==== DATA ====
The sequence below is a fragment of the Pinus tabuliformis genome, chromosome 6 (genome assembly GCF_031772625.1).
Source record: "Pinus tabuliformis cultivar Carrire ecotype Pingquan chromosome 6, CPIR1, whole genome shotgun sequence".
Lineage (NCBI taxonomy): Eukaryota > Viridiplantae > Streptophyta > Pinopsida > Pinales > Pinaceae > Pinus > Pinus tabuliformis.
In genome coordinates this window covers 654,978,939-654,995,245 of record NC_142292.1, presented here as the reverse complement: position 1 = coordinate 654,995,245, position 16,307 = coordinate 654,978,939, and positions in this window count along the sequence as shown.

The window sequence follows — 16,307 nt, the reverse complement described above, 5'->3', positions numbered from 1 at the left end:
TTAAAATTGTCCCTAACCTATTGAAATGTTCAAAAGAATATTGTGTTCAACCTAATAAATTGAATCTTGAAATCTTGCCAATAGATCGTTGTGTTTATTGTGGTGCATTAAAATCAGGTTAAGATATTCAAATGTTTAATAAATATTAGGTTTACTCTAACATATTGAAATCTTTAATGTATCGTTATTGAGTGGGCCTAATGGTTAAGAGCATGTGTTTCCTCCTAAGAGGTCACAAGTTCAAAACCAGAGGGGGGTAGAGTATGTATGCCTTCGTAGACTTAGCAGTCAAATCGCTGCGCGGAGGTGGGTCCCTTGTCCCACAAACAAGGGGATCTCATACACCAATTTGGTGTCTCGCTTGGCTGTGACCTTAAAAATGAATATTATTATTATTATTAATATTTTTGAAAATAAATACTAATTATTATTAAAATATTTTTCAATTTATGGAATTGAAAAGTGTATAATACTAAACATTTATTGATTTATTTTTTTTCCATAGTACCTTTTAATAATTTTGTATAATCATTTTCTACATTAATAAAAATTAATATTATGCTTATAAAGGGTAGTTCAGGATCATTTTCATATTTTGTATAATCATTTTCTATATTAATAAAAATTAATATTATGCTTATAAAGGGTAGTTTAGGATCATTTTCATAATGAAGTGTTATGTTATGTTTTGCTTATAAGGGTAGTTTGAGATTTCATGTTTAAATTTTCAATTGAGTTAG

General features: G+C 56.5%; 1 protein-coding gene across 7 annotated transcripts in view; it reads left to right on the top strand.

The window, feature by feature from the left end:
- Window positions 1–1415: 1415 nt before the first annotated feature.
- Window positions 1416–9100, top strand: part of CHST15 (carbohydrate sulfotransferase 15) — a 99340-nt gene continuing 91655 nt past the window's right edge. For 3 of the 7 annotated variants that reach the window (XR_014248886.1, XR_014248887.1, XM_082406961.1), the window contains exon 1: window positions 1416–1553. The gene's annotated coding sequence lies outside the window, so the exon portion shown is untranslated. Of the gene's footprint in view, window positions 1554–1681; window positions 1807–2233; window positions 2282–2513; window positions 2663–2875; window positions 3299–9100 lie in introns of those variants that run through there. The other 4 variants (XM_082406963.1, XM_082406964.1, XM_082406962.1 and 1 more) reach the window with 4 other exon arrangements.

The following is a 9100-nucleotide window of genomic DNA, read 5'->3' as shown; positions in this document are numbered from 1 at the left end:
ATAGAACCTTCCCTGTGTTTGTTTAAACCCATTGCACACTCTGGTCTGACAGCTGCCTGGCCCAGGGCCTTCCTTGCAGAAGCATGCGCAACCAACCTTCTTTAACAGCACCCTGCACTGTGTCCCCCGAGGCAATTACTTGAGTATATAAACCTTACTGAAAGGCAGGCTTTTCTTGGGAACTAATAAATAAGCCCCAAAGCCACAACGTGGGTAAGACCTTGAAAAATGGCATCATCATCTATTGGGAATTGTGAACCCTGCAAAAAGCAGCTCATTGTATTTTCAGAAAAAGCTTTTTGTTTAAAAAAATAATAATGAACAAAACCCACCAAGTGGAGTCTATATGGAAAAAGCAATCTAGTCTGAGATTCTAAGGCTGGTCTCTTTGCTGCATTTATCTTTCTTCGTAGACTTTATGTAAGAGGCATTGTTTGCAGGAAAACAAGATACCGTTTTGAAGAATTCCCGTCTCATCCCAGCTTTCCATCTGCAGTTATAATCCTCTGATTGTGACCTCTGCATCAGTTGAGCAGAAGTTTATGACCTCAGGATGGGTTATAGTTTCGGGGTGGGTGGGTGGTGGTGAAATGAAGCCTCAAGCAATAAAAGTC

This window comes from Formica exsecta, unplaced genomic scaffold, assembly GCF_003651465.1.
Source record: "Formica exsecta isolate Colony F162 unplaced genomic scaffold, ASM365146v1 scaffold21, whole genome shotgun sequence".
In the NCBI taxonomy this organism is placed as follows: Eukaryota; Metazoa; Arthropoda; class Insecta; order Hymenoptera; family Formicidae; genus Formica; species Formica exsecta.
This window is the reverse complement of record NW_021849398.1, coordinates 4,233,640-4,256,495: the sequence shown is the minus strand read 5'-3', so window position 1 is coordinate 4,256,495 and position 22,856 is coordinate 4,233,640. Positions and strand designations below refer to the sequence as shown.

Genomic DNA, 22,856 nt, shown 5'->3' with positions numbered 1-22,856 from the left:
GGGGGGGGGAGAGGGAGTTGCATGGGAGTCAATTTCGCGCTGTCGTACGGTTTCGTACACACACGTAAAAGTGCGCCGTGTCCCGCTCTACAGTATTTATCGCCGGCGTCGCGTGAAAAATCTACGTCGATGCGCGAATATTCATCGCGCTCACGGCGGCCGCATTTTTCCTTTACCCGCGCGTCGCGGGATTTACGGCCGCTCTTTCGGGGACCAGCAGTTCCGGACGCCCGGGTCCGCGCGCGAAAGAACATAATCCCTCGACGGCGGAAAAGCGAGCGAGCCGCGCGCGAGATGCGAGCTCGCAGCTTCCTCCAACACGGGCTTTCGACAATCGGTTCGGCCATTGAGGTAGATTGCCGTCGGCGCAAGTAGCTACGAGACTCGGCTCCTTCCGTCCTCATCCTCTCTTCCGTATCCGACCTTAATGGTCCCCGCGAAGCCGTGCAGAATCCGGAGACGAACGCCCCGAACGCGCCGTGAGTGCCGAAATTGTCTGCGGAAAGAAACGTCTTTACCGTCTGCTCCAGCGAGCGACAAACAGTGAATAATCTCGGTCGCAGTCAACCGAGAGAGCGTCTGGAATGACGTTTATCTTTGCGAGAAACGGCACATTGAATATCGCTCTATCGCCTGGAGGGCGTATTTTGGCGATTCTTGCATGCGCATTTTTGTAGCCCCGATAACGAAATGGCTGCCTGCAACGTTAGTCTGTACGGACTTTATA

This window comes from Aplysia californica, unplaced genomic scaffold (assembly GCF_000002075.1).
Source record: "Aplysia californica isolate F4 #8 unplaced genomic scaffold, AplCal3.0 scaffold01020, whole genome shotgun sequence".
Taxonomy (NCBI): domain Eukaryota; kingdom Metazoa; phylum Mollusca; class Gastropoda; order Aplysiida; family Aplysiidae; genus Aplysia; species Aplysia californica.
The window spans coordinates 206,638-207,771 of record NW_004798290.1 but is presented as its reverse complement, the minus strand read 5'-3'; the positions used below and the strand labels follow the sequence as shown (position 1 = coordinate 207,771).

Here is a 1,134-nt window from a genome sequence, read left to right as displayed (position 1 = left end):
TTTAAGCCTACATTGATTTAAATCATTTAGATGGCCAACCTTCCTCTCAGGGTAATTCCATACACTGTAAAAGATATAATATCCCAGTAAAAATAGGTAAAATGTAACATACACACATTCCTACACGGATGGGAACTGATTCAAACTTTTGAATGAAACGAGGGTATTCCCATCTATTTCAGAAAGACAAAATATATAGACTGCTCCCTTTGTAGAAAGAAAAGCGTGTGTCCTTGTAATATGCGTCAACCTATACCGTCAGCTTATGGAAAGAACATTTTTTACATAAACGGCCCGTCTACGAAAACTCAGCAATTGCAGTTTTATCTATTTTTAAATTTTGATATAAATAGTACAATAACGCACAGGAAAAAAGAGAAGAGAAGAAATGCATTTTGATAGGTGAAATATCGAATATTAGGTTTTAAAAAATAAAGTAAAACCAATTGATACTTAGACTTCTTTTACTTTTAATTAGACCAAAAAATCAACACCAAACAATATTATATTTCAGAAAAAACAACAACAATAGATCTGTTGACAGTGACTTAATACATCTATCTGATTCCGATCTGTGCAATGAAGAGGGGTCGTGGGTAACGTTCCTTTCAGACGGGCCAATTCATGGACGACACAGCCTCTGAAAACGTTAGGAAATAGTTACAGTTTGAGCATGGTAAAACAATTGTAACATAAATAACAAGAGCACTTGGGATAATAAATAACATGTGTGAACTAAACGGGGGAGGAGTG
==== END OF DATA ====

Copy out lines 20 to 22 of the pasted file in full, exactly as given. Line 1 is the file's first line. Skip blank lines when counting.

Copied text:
Source record: "Aplysia californica isolate F4 #8 unplaced genomic scaffold, AplCal3.0 scaffold01020, whole genome shotgun sequence".
Taxonomy (NCBI): domain Eukaryota; kingdom Metazoa; phylum Mollusca; class Gastropoda; order Aplysiida; family Aplysiidae; genus Aplysia; species Aplysia californica.
The window spans coordinates 206,638-207,771 of record NW_004798290.1 but is presented as its reverse complement, the minus strand read 5'-3'; the positions used below and the strand labels follow the sequence as shown (position 1 = coordinate 207,771).